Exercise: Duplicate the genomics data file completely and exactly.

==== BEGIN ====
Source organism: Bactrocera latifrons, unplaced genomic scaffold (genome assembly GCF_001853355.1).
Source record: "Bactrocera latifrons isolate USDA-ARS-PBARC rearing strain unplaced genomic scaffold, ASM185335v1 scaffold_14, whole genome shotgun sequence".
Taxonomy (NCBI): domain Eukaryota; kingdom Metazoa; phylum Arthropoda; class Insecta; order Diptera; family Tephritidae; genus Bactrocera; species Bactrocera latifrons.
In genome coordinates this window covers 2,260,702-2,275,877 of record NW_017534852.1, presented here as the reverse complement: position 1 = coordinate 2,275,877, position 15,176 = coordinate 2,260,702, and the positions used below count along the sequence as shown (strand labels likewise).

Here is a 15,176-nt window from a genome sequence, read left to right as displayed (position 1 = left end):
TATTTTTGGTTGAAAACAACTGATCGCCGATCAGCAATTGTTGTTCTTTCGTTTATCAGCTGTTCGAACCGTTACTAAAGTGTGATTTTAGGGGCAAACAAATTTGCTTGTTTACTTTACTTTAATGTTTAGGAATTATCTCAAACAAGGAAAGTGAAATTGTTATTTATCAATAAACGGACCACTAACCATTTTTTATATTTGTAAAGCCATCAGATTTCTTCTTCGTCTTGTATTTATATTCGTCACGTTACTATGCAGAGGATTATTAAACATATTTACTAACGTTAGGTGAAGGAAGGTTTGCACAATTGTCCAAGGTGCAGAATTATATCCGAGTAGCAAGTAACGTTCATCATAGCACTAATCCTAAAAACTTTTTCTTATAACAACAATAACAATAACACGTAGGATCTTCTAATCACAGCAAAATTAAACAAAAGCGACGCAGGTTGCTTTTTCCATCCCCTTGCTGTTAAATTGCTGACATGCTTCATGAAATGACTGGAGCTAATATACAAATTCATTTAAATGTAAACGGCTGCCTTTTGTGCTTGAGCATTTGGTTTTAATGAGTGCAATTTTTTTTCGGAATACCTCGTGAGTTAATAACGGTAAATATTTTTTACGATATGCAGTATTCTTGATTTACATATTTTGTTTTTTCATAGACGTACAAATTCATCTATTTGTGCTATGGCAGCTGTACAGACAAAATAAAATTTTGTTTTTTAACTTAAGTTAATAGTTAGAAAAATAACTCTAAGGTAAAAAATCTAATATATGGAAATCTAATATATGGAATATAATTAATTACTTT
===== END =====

Source organism: Bactrocera latifrons, unplaced genomic scaffold (genome assembly GCF_001853355.1).
Source record: "Bactrocera latifrons isolate USDA-ARS-PBARC rearing strain unplaced genomic scaffold, ASM185335v1 scaffold_14, whole genome shotgun sequence".
Taxonomy (NCBI): domain Eukaryota; kingdom Metazoa; phylum Arthropoda; class Insecta; order Diptera; family Tephritidae; genus Bactrocera; species Bactrocera latifrons.
In genome coordinates this window covers 2,260,702-2,275,877 of record NW_017534852.1, presented here as the reverse complement: position 1 = coordinate 2,275,877, position 15,176 = coordinate 2,260,702, and the positions used below count along the sequence as shown (strand labels likewise).

Here is a 15,176-nt window from a genome sequence, read left to right as displayed (position 1 = left end):
TATTTTTGGTTGAAAACAACTGATCGCCGATCAGCAATTGTTGTTCTTTCGTTTATCAGCTGTTCGAACCGTTACTAAAGTGTGATTTTAGGGGCAAACAAATTTGCTTGTTTACTTTACTTTAATGTTTAGGAATTATCTCAAACAAGGAAAGTGAAATTGTTATTTATCAATAAACGGACCACTAACCATTTTTTATATTTGTAAAGCCATCAGATTTCTTCTTCGTCTTGTATTTATATTCGTCACGTTACTATGCAGAGGATTATTAAACATATTTACTAACGTTAGGTGAAGGAAGGTTTGCACAATTGTCCAAGGTGCAGAATTATATCCGAGTAGCAAGTAACGTTCATCATAGCACTAATCCTAAAAACTTTTTCTTATAACAACAATAACAATAACACGTAGGATCTTCTAATCACAGCAAAATTAAACAAAAGCGACGCAGGTTGCTTTTTCCATCCCCTTGCTGTTAAATTGCTGACATGCTTCATGAAATGACTGGAGCTAATATACAAATTCATTTAAATGTAAACGGCTGCCTTTTGTGCTTGAGCATTTGGTTTTAATGAGTGCAATTTTTTTTCGGAATACCTCGTGAGTTAATAACGGTAAATATTTTTTACGATATGCAGTATTCTTGATTTACATATTTTGTTTTTTCATAGACGTACAAATTCATCTATTTGTGCTATGGCAGCTGTACAGACAAAATAAAATTTTGTTTTTTAACTTAAGTTAATAGTTAGAAAAATAACTCTAAGGTAAAAAATCTAATATATGGAAATCTAATATATGGAATATAATTAATTACTTT